Yesterday’s distribution of the Doctor Who Free Comic Book Day 2022 Edition featured The Fugitive Doctor. The comic is a lead-in to a new story arc that continues in Doctor Who Origins #1, available June 8.

In the forthcoming adventure you’ll discover why this regeneration became known as The Fugitive while she works for the mysterious DIVISION on a dangerous assignment, and uncovers something insidious is afoot.

See variant covers and sample interior art following the jump.

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Tenth Doctor and Martha Jones in Doctor Who Comics

Eisner Award-Winner Dan Slott’s Doctor Who Comics debut sees Martha Jones spin three sensational yarns about the Tenth Doctor in order to survive.

When companion Martha Jones is captured by the insatiable Pyromeths, her only hope for survival is to keep them distracted Scheherazade-style with untold tales of the Tenth Doctor facing off against his greatest foes– both classic and new.
 
This Doctor Who collection continues the time-travelling tales of the Doctor and friends. And features a bonus story starring the Ninth Doctor and Rose Tyler!

See variant covers and sample interior art following the jump.

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Preview Art from Ben Aaronovitch Rivers of London “Deadly Ever After #1”

“Deadly Ever After” is the next chapter in the Rivers of London series from Titan Comics. Written by Rivers of London author Ben Aaronovitch, Doctor Who Script Editor Andrew Cartmel and Celeste Bronfman (Star Trek), the issue will be released May 18.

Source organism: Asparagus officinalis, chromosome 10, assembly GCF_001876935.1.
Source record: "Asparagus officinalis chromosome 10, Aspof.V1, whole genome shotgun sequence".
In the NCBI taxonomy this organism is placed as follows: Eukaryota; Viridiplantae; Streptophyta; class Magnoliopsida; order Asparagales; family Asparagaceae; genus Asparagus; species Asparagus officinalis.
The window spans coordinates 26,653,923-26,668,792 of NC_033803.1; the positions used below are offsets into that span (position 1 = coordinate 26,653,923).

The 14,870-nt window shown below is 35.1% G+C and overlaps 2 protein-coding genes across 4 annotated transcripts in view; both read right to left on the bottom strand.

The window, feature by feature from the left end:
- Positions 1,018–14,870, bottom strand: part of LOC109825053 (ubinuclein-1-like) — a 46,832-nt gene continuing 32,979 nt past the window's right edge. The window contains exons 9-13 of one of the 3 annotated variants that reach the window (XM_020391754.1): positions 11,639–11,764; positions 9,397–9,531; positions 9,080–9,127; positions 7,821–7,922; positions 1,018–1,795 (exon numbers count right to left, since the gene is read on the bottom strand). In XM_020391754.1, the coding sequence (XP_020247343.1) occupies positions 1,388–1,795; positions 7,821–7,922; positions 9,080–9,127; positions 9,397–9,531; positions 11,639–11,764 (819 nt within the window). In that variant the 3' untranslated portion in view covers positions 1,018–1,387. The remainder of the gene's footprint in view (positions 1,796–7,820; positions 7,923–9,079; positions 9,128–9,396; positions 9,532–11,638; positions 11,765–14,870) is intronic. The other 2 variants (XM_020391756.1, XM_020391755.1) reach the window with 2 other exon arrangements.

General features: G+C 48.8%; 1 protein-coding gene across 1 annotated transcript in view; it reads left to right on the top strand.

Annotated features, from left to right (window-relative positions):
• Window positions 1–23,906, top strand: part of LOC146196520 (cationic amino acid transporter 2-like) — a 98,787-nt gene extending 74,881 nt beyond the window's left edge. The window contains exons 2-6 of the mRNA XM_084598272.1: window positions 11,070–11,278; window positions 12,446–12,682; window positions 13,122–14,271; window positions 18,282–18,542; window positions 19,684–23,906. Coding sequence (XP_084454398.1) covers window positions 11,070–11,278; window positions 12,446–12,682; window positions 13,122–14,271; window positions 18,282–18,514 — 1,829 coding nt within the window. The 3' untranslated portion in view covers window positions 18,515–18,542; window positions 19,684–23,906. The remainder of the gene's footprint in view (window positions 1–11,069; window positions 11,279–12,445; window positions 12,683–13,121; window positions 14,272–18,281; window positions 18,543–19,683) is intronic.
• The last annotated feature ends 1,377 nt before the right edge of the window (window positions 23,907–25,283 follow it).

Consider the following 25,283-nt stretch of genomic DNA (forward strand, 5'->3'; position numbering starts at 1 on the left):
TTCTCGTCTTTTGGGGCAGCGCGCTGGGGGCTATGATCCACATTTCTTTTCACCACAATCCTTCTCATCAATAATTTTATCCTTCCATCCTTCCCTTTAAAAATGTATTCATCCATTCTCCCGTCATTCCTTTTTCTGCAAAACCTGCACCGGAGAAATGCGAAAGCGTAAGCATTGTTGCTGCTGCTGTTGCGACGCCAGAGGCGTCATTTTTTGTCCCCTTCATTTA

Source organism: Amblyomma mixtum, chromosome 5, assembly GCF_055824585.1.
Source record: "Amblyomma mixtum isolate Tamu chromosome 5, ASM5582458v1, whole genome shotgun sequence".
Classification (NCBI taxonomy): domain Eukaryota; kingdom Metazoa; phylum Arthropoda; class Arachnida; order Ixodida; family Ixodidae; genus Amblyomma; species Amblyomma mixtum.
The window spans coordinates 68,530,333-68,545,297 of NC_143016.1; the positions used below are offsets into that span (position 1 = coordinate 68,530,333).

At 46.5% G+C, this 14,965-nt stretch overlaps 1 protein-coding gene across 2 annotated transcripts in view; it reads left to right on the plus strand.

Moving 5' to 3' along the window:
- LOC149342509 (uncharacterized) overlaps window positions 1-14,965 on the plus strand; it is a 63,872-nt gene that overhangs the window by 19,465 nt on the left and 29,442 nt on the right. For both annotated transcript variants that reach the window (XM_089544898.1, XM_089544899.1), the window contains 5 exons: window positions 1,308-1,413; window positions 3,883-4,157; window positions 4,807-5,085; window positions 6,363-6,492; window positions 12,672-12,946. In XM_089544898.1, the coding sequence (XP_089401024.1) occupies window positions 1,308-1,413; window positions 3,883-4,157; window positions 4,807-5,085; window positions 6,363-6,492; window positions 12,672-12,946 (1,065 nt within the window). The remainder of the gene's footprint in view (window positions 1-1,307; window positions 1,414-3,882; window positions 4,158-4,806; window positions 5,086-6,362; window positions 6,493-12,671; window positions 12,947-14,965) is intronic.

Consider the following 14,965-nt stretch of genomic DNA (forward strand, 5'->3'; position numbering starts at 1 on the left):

When Chelsea and Olympia accidentally break an enchantment in the woods, deadly fairy tales from a mysterious old book begin coming to life. To set things right, Chelsea and Olympia must unravel a mystery dating back to the 1800s before they become victims of a lethal sorcery.

See the variant covers and sample interior art following the jump.

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Thor’s Greatest Writers and Artists Return to Asgard for Thor’s 750th Issue

Fans will get to celebrate the long and storied history of the God of Thunder with the writers and artists who helped build his legacy! Coming just in time for Thor’s 60th anniversary, Thor #24 will be a 74-page epic honoring 750 thunderous issues. When the milestone issue arrives April 27, some of Thor’s greatest legends will return to tell thrilling new tales set during their landmark runs.

Thor #24 will take place in the aftermath of “God Of Hammers,” the latest epic in writer Donny Cates and artist Nic Klein’s hit run on the title. After a scorched-earth victory that cost the God of Thunder both his hammer and his father, Thor and all of Asgard mourn Odin, unaware that the former All-Father lives on in Thor’s newly reforged hammer!

In addition to the main story by Cates and Klein, here are the all-new tales readers can look forward to: